Hunter students are the cream of the crop

Students from two lower Hunter schools have risen to be top achievers in a statewide STEM competition for girls. Sven Wright reports.

Two students holding awards and their teacher. Two students holding awards and their teacher.
Image: Students Andrea Sherin and Lotus Antoni with teacher Jade Bassett at the Sydney presentation of their project to create biodegradable packaging for milk.

Making biodegradable milk packaging from waste milk product sounds like a sustainability fantasy, but it is exactly what two Year 8 Rutherford Technology High students have achieved.

Andrea Sherin and Lotus Antoni won a statewide competition encouraging girls to study STEM (science, technology, engineering and mathematics) subjects.

Over Terms 2 and 3, the pair worked with their teacher and mentor Jade Bassett on a process using casein protein, extracted from waste milk products, to create a biodegradable plastic alternative for milk packaging.

The team, called ‘DairyWay’, are now the champions of the Pitch for the Planet competition.

Pitch for the Planet is the major event of Orbispace, an Australian charity encouraging girls to study STEM, with emphasis on industry partnerships.

This year, the challenge was to create sustainable innovations to reduce emissions in the Australian dairy industry, with credit for creativity, problem-solving and business potential.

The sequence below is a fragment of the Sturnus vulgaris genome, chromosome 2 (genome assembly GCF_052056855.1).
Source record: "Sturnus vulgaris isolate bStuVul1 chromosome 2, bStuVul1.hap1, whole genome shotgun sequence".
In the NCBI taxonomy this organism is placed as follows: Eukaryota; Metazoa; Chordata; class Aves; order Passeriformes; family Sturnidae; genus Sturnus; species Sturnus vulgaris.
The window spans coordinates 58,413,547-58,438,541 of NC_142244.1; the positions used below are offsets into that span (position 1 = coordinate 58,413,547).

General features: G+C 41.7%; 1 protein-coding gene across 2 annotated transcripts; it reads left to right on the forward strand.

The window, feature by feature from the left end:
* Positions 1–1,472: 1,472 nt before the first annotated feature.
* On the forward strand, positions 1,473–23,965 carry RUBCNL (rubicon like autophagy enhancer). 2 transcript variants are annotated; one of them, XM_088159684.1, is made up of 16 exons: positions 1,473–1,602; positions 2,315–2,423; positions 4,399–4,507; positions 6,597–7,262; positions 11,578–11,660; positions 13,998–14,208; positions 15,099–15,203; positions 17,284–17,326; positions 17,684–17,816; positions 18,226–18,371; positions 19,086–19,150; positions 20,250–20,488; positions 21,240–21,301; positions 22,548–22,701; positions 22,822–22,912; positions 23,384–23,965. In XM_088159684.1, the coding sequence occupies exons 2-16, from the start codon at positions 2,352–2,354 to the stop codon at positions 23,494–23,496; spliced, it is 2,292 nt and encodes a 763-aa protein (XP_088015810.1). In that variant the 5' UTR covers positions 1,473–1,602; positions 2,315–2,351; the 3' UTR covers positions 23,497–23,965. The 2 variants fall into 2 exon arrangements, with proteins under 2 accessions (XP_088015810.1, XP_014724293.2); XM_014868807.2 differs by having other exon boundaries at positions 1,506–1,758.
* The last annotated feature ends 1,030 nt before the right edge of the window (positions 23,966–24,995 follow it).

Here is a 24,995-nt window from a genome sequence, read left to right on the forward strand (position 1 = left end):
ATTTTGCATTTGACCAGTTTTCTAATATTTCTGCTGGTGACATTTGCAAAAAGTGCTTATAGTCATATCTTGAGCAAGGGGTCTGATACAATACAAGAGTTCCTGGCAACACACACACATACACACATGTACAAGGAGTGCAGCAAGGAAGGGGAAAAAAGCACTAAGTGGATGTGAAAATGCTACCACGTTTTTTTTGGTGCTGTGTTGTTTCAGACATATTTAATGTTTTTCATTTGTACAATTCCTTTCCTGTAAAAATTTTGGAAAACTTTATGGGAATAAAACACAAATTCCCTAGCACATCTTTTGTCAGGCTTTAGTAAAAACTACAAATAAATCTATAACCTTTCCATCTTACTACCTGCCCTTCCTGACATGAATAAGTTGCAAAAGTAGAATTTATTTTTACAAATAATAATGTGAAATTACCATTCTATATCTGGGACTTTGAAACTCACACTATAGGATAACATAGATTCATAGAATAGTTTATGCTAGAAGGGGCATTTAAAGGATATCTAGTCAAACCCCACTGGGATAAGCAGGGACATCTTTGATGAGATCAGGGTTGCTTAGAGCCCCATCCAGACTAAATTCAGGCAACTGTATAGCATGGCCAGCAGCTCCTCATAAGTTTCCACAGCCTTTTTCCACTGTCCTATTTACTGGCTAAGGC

The program culminated in the competition finalists pitching to a panel of industry judges at the Sydney Startup Hub, a NSW Government workspace in the CBD on 11 September.

Andrea, who has hearing loss, said the Orbispace initiative had helped her become more comfortable speaking in front of an audience.

“It has shown me that people with hearing loss can start their own businesses regardless of circumstances,” she said.

Three of the four finalist teams, including Rutherford Technology High, were schools in The Hunter Academy of STEM Excellence. The two other Hunter Academy teams were from Maitland Grossmann High.

Maitland Grossmann High School team ‘MuPu’ designed a way to harness the energy in cows’ methane emissions, while ‘Calm Milk’ used flexible solar panels on milk trucks to help power their cooling and other energy use.

The fourth of the finalists, ‘Oxen’, from Ravenswood School for Girls, designed a collar and app to detect heat stress in cattle.

Ms Bassett said the students had excelled academically and developed leadership skills that would serve them well in their future careers.

“I am immensely proud of their accomplishments and grateful for the support that made this initiative possible,” she said.

Maitland Grossmann High teacher and mentor Emma Hearn said the program offered an opportunity for students to be creative and innovative.

“I believe every student who participated in the program has walked away with confidence to achieve anything they put their mind to,” she said.

The Rutherford Technology High team won a small cash prize for the school and a two-day technology demonstration tour of the University of NSW.

The Orbispace initiative is supported by the Department of Education, which provides funds for 50 students from public schools to participate.

The Department’s STEM Industry School Partnership (SISP) program, which includes several Academies of STEM Excellence, also plays a role in promoting STEM education and fostering collaboration.

Ms Bassett said the success of the students underscored the importance of empowering the next generation of female leaders in STEM and entrepreneurship.

“Gender should never be a barrier to achievement in the world of science and technology,” she said.

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